The old Jacobson home place. Though meticulously built by Matthew Jacobson ages ago for his young and growing family, the house seemed to lose it's will to hold itself together after Matthew and his wife passed away in their old age.
The old house was left to the family, but all of the children had moved on to various bustling cities with their own young and growing families, where they were very contented to remain. No one wanted to sell their place of birth and upbringing, but no one was willing to care for it properly, either.
To the family's credit, some of the major damage to the home was dutifully repaired, namely, the dormer that had been destroyed by a falling branch of an ancient oak tree.
The exterior of the house was also given a fresh coat of cheerful yellow paint, Mother Jacobson's favorite color.
While the outside of the house maintained at least a portion of it's original charm and dignity, the interior was quite another matter.
A few years after both Matthew and his wife died, their children leased out the home to a lively family of twelve, who put their own stamp on the Jacobson home place. They were much less meticulous than Matthew had been, particularly in the area of painting.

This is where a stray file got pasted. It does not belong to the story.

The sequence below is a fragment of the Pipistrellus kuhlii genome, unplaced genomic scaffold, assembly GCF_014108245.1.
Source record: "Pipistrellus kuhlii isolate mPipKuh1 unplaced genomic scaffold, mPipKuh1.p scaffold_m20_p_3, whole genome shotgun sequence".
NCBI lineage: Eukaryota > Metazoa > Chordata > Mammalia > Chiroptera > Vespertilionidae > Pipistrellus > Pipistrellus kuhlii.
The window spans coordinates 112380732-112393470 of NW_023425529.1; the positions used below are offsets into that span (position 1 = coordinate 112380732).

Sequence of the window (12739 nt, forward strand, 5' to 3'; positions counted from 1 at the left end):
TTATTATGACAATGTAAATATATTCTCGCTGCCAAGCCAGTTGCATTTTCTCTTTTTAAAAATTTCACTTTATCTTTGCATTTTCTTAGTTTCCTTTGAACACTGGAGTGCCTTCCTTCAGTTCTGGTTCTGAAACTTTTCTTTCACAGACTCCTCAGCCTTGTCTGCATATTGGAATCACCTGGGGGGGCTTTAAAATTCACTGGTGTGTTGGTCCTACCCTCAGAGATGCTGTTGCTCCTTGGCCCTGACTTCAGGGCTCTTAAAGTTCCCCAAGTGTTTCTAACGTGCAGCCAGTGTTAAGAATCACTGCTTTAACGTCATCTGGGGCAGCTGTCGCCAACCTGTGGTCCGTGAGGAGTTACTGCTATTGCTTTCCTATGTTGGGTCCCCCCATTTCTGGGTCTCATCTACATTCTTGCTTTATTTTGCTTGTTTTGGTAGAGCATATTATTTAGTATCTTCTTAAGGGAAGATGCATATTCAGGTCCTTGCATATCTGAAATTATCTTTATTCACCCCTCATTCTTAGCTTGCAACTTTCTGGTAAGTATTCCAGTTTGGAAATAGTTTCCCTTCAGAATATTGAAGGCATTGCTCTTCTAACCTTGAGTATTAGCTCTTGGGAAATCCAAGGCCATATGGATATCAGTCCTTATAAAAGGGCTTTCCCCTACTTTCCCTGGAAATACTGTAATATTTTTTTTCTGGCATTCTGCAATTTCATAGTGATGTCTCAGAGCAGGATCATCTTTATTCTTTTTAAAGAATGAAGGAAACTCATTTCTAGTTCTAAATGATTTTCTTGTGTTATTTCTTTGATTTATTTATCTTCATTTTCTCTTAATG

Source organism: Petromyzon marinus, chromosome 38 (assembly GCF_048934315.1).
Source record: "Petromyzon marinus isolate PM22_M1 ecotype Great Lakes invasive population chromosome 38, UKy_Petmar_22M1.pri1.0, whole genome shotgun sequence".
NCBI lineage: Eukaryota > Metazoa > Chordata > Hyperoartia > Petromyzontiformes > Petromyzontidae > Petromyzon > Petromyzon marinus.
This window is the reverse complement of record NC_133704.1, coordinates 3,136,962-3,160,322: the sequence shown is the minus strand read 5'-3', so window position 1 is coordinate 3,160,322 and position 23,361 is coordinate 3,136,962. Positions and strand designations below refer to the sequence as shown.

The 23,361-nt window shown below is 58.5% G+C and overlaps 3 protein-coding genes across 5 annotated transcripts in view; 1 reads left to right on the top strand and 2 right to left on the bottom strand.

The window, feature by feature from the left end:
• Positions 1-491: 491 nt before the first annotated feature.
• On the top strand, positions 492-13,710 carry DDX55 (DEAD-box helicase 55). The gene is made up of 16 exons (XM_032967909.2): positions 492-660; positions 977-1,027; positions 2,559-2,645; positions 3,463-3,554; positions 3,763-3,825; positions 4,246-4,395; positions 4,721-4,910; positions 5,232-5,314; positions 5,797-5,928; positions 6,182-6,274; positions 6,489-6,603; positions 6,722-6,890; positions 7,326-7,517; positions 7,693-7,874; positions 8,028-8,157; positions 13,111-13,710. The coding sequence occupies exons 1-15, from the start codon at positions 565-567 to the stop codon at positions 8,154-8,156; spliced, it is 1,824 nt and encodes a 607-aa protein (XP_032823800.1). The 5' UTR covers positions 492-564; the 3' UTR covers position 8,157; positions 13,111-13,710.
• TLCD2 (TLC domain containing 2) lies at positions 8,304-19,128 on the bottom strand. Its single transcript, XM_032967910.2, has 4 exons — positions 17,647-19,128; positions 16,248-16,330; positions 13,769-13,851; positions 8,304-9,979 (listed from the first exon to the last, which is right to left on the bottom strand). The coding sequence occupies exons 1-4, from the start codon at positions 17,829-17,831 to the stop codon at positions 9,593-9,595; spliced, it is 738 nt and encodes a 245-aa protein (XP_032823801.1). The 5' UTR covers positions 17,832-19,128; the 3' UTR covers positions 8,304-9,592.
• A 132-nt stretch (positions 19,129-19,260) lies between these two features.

No one knew exactly how, but that entire family of twelve completely vacated the house in the middle of one mild winter night, taking with them some of the home's finest features, including the wooden doors Matthew had made by hand and the beloved old cook stove Mother Jacobson had used to lovingly prepare thousands of meals.
Stripped almost bare, no vestiges of the beautiful and cheerful interior that reflected Mother Jacobson herself remained.
The house was never put up for lease again after that unsettling experience, nor was it sold. It was simply "kept" by the Jacobson children and grandchildren, wistfully visited a few times here and there for "old time's sake".
Eventually, though, the Jacobson home seemed to be all but forgotten. It was abandoned and left in it's shameful state to face alone the cold and cruel consequences of time.